Instead, I’ll just quote directly from the report, because the language in here is pretty interesting. Over the many years that industry advocates have pushed for greater fairness in the way different categories of alcohol are treated under the law, the federal government (outside of some spicy judicial rulings) has largely backed the status quo. But here, Treasury explicitly describes DTC alcohol sales as “an alternative to the three-tier distribution system” before going on to question why federal and state regulations treat wine one way and beer and spirits another. It seems to question — and even care about — whether the current system is fair, or competitive, or a net good for consumers or small businesses.
In the alcohol industry, while some of the restrictions on direct shipment to consumers may have had legitimate consumer protection or public health rationales, they also had the effect of making it challenging for niche producers to reach consumers and also insulating local retailers and distributors from out-of-state competitors.
Hurts small business? Hinders free market competition? This doesn’t sound like the America Americans love!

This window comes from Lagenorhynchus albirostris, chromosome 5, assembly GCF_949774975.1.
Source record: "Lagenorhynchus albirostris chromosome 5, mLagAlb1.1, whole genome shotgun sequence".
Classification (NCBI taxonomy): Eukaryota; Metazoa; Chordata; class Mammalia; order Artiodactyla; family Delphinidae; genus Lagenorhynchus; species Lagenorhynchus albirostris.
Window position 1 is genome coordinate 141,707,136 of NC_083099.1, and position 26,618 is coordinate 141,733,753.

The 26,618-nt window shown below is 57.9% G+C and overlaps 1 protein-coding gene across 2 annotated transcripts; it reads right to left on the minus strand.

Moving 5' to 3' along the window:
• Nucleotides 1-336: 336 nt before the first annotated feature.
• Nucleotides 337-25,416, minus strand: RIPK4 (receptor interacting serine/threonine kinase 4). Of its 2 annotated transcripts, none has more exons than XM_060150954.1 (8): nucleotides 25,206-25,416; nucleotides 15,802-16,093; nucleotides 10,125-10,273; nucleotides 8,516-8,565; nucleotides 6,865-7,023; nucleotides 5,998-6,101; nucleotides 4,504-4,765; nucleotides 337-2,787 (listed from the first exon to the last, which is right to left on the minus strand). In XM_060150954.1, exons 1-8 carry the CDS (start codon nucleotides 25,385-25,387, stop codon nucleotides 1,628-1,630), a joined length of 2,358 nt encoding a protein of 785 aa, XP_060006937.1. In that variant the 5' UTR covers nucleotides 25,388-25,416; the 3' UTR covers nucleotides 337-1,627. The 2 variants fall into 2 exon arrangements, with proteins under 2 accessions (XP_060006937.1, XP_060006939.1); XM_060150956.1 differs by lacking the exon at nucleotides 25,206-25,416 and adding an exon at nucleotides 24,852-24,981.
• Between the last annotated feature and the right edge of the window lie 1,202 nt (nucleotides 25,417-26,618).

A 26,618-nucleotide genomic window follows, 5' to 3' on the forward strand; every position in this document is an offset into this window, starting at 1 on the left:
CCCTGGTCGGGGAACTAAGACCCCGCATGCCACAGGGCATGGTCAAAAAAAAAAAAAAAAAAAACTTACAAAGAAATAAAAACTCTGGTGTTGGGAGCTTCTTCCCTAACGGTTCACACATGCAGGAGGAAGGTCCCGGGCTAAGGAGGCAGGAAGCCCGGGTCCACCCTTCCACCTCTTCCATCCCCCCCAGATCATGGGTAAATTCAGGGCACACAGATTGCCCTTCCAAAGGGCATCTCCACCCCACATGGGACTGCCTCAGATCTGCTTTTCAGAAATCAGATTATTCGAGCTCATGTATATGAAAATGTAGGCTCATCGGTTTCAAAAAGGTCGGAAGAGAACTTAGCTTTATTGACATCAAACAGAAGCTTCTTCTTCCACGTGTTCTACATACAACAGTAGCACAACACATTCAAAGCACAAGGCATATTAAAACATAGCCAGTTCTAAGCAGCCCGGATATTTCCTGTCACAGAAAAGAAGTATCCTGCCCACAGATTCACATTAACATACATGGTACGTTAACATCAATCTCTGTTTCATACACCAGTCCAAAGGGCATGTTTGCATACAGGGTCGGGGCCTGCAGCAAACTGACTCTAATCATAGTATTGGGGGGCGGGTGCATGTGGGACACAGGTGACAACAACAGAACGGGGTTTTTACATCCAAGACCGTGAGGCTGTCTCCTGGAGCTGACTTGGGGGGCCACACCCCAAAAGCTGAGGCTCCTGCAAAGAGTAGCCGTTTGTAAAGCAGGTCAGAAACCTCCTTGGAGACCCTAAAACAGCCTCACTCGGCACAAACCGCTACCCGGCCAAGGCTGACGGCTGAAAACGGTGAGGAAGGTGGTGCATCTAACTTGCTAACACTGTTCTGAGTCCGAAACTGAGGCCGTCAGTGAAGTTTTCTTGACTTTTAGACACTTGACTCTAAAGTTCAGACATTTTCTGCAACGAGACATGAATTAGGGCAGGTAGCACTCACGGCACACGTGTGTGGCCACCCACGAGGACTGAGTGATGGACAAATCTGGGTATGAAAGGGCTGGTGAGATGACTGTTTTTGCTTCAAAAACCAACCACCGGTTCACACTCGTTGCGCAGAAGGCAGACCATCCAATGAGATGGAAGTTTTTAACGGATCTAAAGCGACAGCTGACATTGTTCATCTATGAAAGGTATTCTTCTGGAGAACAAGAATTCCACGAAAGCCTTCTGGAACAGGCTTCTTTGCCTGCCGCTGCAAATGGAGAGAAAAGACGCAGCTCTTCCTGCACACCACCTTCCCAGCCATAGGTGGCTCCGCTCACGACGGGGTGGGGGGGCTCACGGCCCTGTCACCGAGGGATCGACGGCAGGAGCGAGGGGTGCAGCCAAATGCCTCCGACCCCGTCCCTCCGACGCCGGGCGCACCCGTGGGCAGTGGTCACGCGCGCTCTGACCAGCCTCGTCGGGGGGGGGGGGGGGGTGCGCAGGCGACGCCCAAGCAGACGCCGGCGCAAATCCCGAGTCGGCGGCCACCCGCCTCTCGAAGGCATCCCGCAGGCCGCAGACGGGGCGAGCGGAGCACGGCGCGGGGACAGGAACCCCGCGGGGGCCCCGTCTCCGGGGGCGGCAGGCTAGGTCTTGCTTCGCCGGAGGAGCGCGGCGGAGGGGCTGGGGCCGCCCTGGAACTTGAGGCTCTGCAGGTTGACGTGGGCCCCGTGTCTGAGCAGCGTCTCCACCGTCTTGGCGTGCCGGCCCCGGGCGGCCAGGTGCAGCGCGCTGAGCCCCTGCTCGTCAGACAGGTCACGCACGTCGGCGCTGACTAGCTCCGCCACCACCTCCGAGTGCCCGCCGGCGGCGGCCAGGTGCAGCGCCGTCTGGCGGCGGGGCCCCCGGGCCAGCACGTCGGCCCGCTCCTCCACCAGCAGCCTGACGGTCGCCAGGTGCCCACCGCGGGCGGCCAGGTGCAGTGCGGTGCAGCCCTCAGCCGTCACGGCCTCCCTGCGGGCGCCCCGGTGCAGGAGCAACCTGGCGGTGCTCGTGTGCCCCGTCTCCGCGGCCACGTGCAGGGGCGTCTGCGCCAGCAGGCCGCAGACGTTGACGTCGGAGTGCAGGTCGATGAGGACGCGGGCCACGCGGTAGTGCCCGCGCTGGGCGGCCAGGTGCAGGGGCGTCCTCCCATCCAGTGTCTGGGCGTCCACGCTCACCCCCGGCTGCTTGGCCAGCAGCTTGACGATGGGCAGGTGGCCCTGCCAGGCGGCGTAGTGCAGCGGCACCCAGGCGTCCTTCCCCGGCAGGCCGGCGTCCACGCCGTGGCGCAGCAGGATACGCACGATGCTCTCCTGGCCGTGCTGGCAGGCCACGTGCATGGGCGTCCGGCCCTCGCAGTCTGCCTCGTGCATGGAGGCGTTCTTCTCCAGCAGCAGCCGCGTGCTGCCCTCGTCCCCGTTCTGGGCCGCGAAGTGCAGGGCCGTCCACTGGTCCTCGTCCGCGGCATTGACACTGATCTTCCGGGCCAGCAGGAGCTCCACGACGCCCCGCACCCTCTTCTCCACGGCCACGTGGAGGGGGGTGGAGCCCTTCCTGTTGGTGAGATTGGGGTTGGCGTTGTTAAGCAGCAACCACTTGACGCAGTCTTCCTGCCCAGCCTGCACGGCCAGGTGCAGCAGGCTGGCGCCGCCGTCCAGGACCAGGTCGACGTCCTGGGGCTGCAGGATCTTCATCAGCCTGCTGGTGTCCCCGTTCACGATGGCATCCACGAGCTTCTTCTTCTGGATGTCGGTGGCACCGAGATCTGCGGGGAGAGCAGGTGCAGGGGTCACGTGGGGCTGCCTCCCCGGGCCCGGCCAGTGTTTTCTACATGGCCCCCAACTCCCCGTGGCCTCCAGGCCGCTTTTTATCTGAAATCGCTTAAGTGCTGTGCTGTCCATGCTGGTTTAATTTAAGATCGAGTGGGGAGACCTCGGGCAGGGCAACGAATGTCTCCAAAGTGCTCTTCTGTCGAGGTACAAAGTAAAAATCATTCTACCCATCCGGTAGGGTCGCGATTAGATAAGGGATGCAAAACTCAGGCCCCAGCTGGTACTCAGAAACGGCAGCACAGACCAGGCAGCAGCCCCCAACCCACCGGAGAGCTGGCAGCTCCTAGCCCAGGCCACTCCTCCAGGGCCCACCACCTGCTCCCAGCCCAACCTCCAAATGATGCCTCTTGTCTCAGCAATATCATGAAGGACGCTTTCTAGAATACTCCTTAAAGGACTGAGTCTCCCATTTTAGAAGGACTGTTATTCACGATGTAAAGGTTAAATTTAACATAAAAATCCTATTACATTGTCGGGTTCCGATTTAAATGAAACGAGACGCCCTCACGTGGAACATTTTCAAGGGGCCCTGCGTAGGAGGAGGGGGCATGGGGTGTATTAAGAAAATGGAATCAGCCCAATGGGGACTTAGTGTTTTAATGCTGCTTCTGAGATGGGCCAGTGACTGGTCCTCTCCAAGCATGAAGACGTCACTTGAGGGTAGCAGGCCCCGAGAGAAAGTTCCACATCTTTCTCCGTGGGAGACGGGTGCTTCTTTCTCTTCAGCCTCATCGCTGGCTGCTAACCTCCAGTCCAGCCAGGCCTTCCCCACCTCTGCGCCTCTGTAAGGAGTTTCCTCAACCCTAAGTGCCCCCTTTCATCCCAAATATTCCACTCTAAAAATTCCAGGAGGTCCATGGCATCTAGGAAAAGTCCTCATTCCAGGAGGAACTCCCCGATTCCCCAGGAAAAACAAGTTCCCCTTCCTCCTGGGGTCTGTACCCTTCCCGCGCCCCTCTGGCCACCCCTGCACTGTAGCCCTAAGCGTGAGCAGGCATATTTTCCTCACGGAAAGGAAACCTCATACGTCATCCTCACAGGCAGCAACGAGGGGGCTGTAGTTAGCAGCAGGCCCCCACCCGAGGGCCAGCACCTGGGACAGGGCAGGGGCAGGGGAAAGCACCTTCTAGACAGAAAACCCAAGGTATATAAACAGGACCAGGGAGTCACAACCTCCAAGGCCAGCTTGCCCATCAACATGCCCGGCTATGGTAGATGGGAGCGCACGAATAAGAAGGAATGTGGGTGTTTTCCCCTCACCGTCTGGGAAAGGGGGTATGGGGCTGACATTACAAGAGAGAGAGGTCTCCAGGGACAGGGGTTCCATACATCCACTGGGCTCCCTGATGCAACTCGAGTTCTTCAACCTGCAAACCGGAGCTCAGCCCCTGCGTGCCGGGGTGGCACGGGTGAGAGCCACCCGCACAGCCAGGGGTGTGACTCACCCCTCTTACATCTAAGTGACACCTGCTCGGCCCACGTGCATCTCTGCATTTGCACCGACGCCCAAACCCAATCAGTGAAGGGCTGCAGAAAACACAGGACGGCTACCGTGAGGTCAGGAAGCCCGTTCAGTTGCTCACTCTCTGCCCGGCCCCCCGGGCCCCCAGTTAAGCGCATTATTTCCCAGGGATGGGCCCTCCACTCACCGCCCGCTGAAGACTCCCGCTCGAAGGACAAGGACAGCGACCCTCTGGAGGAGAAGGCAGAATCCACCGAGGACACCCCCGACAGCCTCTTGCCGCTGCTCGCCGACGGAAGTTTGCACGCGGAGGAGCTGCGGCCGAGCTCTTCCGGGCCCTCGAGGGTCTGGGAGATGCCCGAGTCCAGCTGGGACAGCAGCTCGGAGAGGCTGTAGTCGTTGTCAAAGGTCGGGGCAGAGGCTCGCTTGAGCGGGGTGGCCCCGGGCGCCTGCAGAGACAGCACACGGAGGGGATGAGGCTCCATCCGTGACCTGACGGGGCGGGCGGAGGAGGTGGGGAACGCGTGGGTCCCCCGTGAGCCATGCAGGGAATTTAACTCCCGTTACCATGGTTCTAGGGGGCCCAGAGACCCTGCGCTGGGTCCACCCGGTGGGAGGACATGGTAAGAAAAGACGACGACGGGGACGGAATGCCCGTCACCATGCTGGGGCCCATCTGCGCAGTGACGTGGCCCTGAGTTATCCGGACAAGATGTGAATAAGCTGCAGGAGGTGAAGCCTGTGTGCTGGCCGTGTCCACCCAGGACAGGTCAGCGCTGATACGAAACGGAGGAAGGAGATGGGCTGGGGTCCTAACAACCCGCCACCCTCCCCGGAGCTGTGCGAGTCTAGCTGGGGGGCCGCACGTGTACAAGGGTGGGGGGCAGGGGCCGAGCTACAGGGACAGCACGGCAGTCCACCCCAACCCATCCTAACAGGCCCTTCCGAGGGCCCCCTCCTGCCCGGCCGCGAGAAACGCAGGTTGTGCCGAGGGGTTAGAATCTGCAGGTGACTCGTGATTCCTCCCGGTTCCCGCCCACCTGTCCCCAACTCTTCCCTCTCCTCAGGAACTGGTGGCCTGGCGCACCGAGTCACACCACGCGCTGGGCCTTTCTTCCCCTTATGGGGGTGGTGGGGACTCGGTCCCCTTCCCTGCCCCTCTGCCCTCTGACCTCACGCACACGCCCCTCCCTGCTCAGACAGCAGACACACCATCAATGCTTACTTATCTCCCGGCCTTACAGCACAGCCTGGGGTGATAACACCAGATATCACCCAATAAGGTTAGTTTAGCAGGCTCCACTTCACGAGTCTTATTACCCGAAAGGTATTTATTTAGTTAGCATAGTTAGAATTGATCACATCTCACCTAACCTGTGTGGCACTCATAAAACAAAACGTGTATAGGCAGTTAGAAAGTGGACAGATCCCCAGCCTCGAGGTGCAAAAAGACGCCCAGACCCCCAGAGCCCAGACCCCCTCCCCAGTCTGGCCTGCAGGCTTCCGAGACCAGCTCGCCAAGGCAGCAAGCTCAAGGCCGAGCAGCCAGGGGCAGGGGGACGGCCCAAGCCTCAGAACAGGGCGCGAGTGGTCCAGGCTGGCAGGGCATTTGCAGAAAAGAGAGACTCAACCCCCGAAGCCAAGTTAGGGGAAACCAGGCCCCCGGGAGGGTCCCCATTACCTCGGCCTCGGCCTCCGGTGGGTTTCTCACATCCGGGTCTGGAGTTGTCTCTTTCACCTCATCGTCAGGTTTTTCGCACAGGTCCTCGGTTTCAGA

The report goes on to cite a 2003 study commissioned by the Federal Trade Commission to study e-commerce and its impacts on the price of wine in the local market of McLean, Va. What did it find?
The McLean study suggested that, if consumers used the least expensive shipping method, they could save an average of 8 to 13 percent on wines costing more than $20 per bottle and an average of 20 to 21 percent on wines costing more than $40 per bottle. The report concluded that “[s]tate bans on interstate direct shipping represent the single largest regulatory barrier to expanded e-commerce in wine.”
This isn’t me, or a lobbyist, or some industry insider saying this on behalf of independent distillers or spirts e-commerce companies. This is the U.S. Treasury Department citing the U.S. government’s own data that suggest, pretty unequivocally, that barring wineries (and likewise distilleries) from DTC sales hurts both small producers and consumers while doing little else that’s in the public interest.
For many consumers, this may not feel important and that’s understandable. If you can already get the brands that you like from a retailer that’s convenient to access at a price you’re willing to pay, then why should you care?